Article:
When people are asked that age-old question “What are you going to do when you grow up?” I always like to hear them reply, “I’ll do what I love, and take it from there.” Unfortunately, replies like this seem to be becoming scarcer as the cost of tertiary education skyrockets, carrying student loans with it.
Fair enough. $15 000 of extra debt per year isn’t something to be taken lightly. When you’re staring down the barrel of a $45,000 student loan for a three-year degree, it’s not unreasonable to focus on how you’ll pay off that debt, rather than on how to fulfil your childhood passion for medieval history.
However, having just finished my first year at university, I think that there’s a lot more to studying than graduating and heading wherever the nearest dollar sign is.
Often when I say this to people, they point out that being able to study something you’re passionate about is a luxury only available to a few successful people who will excel no matter what they do. It is true, of course, that there are students who choose a variety of different interest papers and come out the other end to find a job in some completely unrelated area.
On the other hand, there are also plenty of students who head into an area because of the job at the other end, only to realise that they can’t stand the subject. The problem is the assumption that good pay in a few years time is enough to compensate a person for doing something which simply isn’t what they’re passionate about.
Unfortunately, we spend most of our time in secondary and tertiary education being told to focus on the job at the end of it. Even subjects like history, which used to be pursued for their own sake, now seek to justify their value with posters dotted around the walls of attractive young people chatting about the high-profile jobs their history degree has gained them.
In fact, most of the students I know who are really excelling in tertiary education are those who have decided to do something their passionate about, with far less consideration to the job at the other end. After secondary school, with no parents looking over your shoulders, no teachers to chase up late work, and competition with your peers far less direct, the only motivating factor left is your own desire to do well. This desire, I’ve found, comes not from the promise of an extra few thousand dollars in five years’ time, but from the excitement of studying in an area which fascinates you.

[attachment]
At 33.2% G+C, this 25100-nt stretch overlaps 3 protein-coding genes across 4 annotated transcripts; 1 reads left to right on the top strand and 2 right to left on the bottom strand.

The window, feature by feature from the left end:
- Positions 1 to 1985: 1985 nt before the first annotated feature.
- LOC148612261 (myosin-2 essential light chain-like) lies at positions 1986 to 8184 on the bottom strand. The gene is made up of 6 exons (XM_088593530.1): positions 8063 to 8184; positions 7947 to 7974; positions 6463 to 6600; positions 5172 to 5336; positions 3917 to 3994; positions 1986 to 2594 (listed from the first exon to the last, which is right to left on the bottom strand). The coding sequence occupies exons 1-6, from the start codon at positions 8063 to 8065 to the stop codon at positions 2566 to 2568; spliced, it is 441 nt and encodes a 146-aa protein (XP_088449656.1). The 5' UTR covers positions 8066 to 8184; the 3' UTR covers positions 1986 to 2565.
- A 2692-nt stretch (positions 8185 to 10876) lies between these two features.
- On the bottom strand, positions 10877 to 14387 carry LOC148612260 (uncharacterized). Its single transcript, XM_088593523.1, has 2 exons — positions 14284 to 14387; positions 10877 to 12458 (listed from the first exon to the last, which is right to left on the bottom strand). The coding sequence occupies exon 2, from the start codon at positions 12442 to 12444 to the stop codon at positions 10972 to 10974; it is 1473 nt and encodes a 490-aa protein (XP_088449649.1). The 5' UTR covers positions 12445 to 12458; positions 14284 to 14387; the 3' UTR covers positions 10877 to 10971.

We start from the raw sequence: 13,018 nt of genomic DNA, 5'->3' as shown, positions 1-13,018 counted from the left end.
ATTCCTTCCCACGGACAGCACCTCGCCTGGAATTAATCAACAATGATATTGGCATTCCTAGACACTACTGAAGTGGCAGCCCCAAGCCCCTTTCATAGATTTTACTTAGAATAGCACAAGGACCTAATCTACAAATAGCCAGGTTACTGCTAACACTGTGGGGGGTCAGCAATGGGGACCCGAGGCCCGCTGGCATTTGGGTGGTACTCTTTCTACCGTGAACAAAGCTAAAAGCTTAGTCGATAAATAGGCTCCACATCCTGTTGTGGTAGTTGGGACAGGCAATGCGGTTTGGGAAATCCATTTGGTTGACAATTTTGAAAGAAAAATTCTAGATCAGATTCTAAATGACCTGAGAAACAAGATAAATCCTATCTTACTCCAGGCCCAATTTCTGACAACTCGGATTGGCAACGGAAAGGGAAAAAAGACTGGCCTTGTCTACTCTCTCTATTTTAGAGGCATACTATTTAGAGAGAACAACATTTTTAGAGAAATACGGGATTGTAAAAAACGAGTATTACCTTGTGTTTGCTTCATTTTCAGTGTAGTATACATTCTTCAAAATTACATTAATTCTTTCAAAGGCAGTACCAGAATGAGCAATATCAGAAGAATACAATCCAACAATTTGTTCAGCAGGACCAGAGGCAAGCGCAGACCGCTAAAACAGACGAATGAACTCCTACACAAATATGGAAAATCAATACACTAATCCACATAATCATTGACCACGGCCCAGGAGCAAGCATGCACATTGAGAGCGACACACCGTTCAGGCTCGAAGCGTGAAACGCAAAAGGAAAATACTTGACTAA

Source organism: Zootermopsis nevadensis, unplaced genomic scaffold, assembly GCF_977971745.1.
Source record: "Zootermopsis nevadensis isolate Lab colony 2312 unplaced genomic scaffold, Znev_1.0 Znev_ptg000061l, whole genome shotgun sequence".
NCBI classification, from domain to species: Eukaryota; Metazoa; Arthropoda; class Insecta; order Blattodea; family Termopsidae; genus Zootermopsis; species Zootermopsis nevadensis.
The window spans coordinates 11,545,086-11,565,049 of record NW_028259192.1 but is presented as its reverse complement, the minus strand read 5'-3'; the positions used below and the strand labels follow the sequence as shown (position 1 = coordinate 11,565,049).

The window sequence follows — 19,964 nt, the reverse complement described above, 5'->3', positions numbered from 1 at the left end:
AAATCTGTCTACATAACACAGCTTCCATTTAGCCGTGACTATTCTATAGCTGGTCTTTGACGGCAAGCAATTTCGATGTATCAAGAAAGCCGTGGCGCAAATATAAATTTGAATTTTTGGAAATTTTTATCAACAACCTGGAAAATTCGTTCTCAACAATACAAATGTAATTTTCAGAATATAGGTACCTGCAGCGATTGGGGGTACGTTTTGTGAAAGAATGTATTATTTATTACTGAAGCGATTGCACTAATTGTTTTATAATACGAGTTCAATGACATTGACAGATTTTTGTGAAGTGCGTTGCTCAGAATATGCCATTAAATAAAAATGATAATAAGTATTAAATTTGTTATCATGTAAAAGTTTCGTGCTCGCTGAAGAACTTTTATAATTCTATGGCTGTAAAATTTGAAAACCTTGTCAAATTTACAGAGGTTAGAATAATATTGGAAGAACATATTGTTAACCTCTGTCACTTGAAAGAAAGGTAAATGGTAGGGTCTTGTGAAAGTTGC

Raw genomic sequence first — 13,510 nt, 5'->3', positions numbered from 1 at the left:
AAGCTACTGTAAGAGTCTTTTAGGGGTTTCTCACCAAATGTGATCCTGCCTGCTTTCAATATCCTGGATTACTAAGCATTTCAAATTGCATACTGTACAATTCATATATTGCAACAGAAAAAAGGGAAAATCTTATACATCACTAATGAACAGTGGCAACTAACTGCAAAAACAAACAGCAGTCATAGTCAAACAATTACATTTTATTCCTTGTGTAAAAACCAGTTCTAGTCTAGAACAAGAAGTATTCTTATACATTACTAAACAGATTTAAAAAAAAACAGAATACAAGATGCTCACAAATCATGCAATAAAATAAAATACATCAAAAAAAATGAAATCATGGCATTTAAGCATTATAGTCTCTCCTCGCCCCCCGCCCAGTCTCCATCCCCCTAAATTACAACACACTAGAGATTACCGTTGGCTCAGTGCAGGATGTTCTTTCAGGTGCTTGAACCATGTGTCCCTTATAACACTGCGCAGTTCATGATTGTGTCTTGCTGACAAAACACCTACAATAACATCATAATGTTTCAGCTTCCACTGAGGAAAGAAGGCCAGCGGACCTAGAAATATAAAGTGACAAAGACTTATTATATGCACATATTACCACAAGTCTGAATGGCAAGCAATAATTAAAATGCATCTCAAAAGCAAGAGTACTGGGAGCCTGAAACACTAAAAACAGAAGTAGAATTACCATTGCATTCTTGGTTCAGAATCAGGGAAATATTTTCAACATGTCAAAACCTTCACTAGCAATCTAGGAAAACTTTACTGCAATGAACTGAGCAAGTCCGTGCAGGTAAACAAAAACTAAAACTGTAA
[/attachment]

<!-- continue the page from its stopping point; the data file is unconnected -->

A classic case of the lack of the problem with people’s current mindset is in the Sciences. At Otago, the year starts with nearly 2000 people doing Health Sciences. At the end of the year, 200 of these will be accepted into Medicine, and a few more make it through by doing Postgraduate. Once Dentistry and Physiotherapy have taken more of the top students, whoever’s left usually pursues a Bachelor of Science (BSc).
In doing so, the BSc option becomes the default option for quite a few students. Rather than being something celebrated, many see it as where students go when they didn’t make the “prestigious” courses. That this is occurring at a time when so many students take science subjects throughout high school is puzzling.
What seems to be happening is that many students take what they love at school, but then worry about their future job once they reach university. This is probably wise for some people, but the sad thing is that it doesn’t leave much room for them to be inspired by their favourite areas of study.
Without people pursuing areas for their own sake, society as a whole suffers. We lose that creative, innovative spirit which comes from people who are fascinated by an area and continually seek to further their understanding of it. Look back across history to many seemingly great accomplishments, and it’s amazing how often they were simply somebody who loved to do something, and played around with a few things until somehow, somewhere, they achieved something new.
One issue with highlighting this approach to study is that the benefits are far more difficult to measure. Unlike direct economic benefit, which can be easily quantified, it’s a lot more difficult to explain to someone, in absolute terms, the value of the enjoyment that comes from working in your chosen field.
I think there is an economic justification for simply doing what you want to do. However, I also think there’s more to tertiary education than churning out jobs. We need to realise that a tertiary education has far-reaching benefits to people well beyond that individual.
As always, there are exceptions to what I’m saying. I’ve had the experience of jumping into a taxi on the way home from town, only to discover that the man driving me, who was about 50 years old, had a double major in Geography and Anthropology. I’d hazard a guess that his double major wasn’t doing a lot for his pay.
However, I’d also bet that that taxi driver would tell you that it was worth it. The life experience he gained, the times he had, the friends he made – all of them are irreplaceable. For most people who do what they love, you can also add to this list the success they’ve had, the pleasure they’ve found, and the good they’ve done by doing whatever inspires them.
As student debt grows and the recession hits, making certain money and landing a secure job look a bit more seductive; the only difficulty will be persuading students of this.